Give Glory To God
Feast of Saint Bartholomew, Apostle: August 24
The Entrance Antiphon urges us: “Proclaim the salvation of the Lord… his glory to all nations.” The Responsorial (Psalm 145) says it is happening: “Your friends tell the glory of your kingship, Lord.”
What would have happened if Philip, in John 1:45-51 had not “found Nathanael [aka Bartholomew] and told him, ‘We have found him about whom Moses… wrote, Jesus… from Nazareth’”? Would Nathanael ever have met Jesus? Wound up an apostle? Would the people he preached to have heard the Good News?
God may have found a way — but not the best way, the way he wanted. And if we broaden the question, how many people are there that God wants to use to “proclaim the salvation of the Lord,” but who just don’t cooperate? People not alert or sufficiently in touch with God to recognize his inspirations, or who have just precluded them by not really being interested in “his glory”?
Jesus said to some who would not accept his preaching, “How can you believe when you accept glory from one another and do not seek the glory that comes from the one who alone is God?” (John 5:44). What if the only “glory” we are interested in is our own — calling it “achievement,” or “success,” or “popularity,” or even the self-affirmation that comes from living a good moral life, dotting all the i’s and crossing all the t’s in the rule book?
There is nothing wrong with keeping rules. Jesus himself said, “They who have my commandments and keep them are those who love me” (John 14:21).
When Jesus said this, however, the “commandments” he was talking about were not the ones we got through Moses, but the teaching of Jesus that takes us far beyond those — the “Sermon on the Mount,” for example, or his last instructions to the Apostles at the Last Supper (see Matthew, chapters 5-7 and John, chapters 13-17). How often do we read over those chapters to “evaluate our performance” as Christians? Are these the basis of our “examination of conscience” before the Sacrament of Reconciliation? We won’t find any inflating sense of achievement in keeping these commandments, because they are all impossible except through humble and trusting surrender to the grace of God. Try, for example, “Love one another as I have loved you!”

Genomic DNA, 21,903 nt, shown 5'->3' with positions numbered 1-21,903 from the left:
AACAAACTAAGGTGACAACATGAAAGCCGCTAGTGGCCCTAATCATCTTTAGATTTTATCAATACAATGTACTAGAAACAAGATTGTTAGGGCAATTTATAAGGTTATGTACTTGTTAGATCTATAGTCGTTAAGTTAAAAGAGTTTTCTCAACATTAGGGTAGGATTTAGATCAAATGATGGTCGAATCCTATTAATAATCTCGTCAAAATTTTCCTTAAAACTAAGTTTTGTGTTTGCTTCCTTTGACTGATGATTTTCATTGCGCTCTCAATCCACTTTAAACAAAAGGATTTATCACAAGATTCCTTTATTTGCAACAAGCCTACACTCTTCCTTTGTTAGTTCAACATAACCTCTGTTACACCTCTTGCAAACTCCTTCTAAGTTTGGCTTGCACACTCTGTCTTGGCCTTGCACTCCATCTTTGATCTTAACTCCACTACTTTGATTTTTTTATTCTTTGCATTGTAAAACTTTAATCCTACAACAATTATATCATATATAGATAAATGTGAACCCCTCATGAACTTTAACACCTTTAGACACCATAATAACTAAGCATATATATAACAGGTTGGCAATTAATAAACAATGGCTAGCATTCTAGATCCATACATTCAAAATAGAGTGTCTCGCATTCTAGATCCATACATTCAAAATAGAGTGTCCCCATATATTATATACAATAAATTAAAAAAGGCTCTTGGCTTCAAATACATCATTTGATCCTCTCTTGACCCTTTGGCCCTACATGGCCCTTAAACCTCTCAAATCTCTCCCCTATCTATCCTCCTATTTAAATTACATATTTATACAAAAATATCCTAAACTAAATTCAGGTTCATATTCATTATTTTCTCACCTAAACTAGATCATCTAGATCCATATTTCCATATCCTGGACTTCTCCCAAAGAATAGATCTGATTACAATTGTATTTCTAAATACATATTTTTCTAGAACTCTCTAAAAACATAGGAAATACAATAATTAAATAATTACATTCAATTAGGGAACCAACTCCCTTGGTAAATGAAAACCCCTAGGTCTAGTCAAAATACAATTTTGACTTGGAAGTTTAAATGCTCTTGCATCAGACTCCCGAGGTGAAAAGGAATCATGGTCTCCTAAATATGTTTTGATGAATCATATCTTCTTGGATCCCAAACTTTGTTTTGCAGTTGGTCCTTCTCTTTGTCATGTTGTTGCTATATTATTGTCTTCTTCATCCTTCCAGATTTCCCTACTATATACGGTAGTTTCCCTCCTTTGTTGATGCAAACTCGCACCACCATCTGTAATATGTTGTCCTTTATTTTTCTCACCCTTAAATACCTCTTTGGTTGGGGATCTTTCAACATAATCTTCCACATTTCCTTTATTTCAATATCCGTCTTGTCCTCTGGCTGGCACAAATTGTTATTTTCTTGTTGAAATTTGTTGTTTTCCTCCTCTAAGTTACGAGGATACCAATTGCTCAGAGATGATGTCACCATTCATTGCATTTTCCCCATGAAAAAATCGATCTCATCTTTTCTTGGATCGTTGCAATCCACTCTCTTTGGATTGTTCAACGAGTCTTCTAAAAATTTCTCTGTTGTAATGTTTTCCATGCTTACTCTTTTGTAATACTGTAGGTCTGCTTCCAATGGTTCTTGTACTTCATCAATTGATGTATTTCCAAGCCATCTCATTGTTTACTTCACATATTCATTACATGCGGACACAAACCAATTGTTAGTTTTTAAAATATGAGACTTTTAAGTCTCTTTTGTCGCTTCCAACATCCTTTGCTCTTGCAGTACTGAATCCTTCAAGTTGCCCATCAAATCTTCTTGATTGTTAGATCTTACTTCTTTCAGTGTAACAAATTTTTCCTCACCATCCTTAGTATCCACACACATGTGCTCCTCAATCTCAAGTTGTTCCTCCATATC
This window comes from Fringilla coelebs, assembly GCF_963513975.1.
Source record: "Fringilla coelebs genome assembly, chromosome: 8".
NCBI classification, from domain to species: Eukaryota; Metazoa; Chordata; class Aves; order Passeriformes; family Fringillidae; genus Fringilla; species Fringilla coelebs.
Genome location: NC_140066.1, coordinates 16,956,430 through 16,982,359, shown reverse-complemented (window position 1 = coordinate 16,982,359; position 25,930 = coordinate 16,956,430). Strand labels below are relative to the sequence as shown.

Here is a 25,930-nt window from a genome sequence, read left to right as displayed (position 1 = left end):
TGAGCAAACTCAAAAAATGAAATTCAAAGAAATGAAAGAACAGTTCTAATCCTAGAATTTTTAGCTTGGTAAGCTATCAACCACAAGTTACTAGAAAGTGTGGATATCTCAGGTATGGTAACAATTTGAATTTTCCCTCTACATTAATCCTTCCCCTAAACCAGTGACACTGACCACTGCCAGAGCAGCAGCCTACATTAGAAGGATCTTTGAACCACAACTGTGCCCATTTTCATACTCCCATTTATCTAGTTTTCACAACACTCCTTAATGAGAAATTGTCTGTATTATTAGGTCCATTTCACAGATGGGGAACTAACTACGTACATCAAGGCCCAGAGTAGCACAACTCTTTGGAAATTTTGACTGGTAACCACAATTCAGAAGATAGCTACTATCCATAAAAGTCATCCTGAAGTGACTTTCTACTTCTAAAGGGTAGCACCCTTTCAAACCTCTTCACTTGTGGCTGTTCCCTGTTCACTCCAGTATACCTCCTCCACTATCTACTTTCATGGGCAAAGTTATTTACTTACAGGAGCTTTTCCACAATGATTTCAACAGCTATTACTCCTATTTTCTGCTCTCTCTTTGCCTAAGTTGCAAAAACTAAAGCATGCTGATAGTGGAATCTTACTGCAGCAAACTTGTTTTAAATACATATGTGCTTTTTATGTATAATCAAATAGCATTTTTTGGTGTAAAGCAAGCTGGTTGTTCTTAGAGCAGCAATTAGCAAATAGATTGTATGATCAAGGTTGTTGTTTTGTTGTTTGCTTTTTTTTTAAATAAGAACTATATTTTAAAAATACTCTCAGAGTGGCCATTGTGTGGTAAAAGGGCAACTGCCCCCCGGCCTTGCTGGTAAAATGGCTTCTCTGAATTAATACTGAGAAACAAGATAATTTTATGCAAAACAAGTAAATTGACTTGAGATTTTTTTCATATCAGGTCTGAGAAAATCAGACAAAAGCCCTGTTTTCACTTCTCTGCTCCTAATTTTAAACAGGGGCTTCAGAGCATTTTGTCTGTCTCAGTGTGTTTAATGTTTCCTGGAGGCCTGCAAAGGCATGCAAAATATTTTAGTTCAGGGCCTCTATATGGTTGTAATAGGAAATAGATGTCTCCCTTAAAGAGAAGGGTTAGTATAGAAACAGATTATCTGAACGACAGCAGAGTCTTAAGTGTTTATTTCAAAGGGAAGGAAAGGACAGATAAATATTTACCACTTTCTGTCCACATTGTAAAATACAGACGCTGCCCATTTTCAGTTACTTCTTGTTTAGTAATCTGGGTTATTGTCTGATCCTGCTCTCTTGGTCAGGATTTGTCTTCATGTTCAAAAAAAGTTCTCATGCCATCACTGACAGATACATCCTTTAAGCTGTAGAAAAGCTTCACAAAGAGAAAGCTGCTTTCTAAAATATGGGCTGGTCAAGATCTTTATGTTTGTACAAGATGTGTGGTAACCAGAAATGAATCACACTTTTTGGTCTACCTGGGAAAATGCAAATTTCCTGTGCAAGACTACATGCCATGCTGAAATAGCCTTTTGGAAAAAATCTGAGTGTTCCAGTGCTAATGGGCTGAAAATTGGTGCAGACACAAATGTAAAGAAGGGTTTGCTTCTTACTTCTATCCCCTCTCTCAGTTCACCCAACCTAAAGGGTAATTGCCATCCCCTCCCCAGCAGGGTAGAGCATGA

We are certainly a credit to God the Creator when we live good human lives. But to “proclaim the salvation of the Lord… his glory to all nations,” we need to see the glory of God’s divine life in us and in others manifesting itself in action. For that we need a personal, intimate relationship with God: “Your friends tell the glory of your kingship, Lord.”
Revelation 21:9-14 calls the Apostles the “twelve foundations” of the “holy city.” Jesus said of them, “I have called you friends, because I have made known to you everything that I have heard from my Father.” And they lived up to that: “Your friends tell the glory of your kingship, Lord.” What if we all did?